Other forms of coping with stress can be done by incorporating different activities into your life. Discovering a hobby is an excellent form of relaxation when one finds something truly enjoyable to learn or to practice. It is a worthwhile endeavor to make time for hobbies. Another worthwhile endeavor is to make an effort to volunteer time in a community service activity.
Maintaining family relationships and friendships are another key to successful ways of coping. Having a family member or friend to spend time with can improve your outlook on life and reduces stress immensely. A good talk with them, a fun activity to do, and a general good sense of humor can boost morale. Respectful relationships with friends and family are everlasting bonds that can never be broken. The notion that you always have someone to turn to in good times or in bad times can have a healthful effect upon the mind and body.
If one feels that some things are best not shared with someone they are close to, seeing a professional counselor or therapist can help guide the mind to a more relaxed state. Seeing a professional does not mean that one is weak, it is just another form of coping. The professionals are trained to give people many different exercises for the mind and body to try to help alleviate stress. There are even stress management classes that can be taken.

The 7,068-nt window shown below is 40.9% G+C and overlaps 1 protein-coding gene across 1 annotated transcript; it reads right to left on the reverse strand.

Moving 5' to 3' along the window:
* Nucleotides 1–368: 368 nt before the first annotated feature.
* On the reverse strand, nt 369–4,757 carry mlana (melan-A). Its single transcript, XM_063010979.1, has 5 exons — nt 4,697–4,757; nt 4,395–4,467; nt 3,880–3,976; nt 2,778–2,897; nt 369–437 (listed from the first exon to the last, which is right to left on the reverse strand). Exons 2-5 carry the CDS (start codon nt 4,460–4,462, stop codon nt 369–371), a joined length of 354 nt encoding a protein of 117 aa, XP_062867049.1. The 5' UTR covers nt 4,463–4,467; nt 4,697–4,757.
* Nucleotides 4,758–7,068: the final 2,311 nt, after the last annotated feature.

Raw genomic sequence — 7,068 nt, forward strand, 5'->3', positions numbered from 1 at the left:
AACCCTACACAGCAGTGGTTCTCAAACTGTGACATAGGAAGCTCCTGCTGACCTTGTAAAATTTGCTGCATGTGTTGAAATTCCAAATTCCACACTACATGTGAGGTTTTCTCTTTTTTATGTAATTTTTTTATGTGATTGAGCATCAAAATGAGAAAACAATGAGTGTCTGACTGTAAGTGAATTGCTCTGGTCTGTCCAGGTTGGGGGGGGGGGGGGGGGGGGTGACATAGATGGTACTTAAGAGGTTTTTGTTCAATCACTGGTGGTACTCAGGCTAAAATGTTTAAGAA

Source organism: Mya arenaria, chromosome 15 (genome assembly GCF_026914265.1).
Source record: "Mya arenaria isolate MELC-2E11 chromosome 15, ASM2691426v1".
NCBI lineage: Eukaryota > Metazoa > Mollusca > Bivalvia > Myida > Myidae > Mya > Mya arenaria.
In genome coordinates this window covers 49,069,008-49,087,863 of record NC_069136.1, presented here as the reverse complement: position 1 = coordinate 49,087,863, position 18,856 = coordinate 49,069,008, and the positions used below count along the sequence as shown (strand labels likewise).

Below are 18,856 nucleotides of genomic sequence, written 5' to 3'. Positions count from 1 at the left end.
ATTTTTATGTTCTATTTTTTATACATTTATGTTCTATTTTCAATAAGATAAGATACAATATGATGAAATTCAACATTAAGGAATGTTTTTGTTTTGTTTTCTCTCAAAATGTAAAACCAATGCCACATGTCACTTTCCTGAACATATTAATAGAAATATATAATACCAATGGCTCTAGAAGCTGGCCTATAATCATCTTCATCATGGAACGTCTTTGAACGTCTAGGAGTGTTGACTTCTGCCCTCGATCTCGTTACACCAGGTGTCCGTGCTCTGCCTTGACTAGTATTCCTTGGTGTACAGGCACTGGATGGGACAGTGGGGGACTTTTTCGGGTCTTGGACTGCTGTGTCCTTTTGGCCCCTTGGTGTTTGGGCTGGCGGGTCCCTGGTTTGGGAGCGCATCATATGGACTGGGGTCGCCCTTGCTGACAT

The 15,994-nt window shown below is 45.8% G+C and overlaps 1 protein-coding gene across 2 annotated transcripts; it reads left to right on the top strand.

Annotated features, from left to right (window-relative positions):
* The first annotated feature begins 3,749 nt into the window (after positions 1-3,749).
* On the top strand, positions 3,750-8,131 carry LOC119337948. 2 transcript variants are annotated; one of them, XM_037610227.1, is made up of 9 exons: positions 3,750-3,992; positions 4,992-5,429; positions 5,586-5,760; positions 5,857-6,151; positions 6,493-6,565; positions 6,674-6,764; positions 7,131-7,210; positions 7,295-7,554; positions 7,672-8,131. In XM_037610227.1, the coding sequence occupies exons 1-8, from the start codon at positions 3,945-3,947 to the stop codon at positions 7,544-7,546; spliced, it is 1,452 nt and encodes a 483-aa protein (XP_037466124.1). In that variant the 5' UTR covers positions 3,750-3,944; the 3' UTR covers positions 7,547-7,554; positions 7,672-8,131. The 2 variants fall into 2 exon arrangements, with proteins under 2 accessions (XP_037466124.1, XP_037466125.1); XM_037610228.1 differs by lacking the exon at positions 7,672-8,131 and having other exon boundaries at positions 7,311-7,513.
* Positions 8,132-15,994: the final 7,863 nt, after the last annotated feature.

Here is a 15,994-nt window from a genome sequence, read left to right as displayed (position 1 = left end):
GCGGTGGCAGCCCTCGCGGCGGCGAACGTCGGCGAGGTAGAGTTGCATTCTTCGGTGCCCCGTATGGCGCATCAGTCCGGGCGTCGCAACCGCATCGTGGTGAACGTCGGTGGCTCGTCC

The final thoughts on helping with stresses are to positively prioritize the to-dos and goals in life. If something comes along that may build stress and it is something that a person is not required to do, don’t be afraid to say no to participating in that activity. Use the time given each day to accomplish what can be realistically done. Yet, realize that it is utterly impossible and very normal to not be able to do absolutely everything one sets out to do that day. Accountability is very important, yet always remember that things will happen to deter schedules, and the time constraints will always be there. Just know and remember that everyone lives with these same pressures. Choose to focus on the positive efforts that have been put forth.